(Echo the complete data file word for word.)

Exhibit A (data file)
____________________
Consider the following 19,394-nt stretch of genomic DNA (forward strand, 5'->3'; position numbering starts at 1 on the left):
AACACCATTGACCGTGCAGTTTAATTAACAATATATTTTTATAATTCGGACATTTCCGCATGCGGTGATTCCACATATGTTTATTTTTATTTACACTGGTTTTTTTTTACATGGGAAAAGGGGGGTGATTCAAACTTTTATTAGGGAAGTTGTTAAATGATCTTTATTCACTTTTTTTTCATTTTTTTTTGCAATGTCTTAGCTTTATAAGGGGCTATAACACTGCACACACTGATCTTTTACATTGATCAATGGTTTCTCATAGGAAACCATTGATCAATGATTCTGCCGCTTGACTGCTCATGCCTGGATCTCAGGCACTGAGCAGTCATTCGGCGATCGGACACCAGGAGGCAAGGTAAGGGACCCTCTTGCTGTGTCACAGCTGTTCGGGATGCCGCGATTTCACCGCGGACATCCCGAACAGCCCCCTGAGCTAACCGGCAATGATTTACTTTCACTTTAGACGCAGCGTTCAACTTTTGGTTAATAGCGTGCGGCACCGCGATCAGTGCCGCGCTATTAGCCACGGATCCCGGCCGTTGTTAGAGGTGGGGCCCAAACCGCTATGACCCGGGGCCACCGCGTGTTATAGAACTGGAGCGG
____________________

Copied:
Consider the following 19,394-nt stretch of genomic DNA (forward strand, 5'->3'; position numbering starts at 1 on the left):
AACACCATTGACCGTGCAGTTTAATTAACAATATATTTTTATAATTCGGACATTTCCGCATGCGGTGATTCCACATATGTTTATTTTTATTTACACTGGTTTTTTTTTACATGGGAAAAGGGGGGTGATTCAAACTTTTATTAGGGAAGTTGTTAAATGATCTTTATTCACTTTTTTTTCATTTTTTTTTGCAATGTCTTAGCTTTATAAGGGGCTATAACACTGCACACACTGATCTTTTACATTGATCAATGGTTTCTCATAGGAAACCATTGATCAATGATTCTGCCGCTTGACTGCTCATGCCTGGATCTCAGGCACTGAGCAGTCATTCGGCGATCGGACACCAGGAGGCAAGGTAAGGGACCCTCTTGCTGTGTCACAGCTGTTCGGGATGCCGCGATTTCACCGCGGACATCCCGAACAGCCCCCTGAGCTAACCGGCAATGATTTACTTTCACTTTAGACGCAGCGTTCAACTTTTGGTTAATAGCGTGCGGCACCGCGATCAGTGCCGCGCTATTAGCCACGGATCCCGGCCGTTGTTAGAGGTGGGGCCCAAACCGCTATGACCCGGGGCCACCGCGTGTTATAGAACTGGAGCGG